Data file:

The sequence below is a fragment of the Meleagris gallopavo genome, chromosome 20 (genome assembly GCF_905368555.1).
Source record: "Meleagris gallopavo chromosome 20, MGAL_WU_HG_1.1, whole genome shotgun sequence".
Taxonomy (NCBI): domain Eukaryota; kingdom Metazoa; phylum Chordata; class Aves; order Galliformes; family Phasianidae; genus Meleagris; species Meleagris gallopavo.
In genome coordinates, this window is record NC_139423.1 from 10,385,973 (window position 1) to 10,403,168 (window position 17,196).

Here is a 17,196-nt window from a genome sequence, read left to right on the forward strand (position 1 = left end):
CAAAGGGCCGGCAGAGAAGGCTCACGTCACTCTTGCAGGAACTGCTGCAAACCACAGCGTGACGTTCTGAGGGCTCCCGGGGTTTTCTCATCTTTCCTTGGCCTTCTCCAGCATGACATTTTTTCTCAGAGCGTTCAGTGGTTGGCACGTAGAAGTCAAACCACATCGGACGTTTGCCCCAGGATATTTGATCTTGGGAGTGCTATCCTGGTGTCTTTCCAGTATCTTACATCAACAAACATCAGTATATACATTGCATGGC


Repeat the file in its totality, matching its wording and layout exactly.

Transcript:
The sequence below is a fragment of the Meleagris gallopavo genome, chromosome 20 (genome assembly GCF_905368555.1).
Source record: "Meleagris gallopavo chromosome 20, MGAL_WU_HG_1.1, whole genome shotgun sequence".
Taxonomy (NCBI): domain Eukaryota; kingdom Metazoa; phylum Chordata; class Aves; order Galliformes; family Phasianidae; genus Meleagris; species Meleagris gallopavo.
In genome coordinates, this window is record NC_139423.1 from 10,385,973 (window position 1) to 10,403,168 (window position 17,196).

Here is a 17,196-nt window from a genome sequence, read left to right on the forward strand (position 1 = left end):
CAAAGGGCCGGCAGAGAAGGCTCACGTCACTCTTGCAGGAACTGCTGCAAACCACAGCGTGACGTTCTGAGGGCTCCCGGGGTTTTCTCATCTTTCCTTGGCCTTCTCCAGCATGACATTTTTTCTCAGAGCGTTCAGTGGTTGGCACGTAGAAGTCAAACCACATCGGACGTTTGCCCCAGGATATTTGATCTTGGGAGTGCTATCCTGGTGTCTTTCCAGTATCTTACATCAACAAACATCAGTATATACATTGCATGGC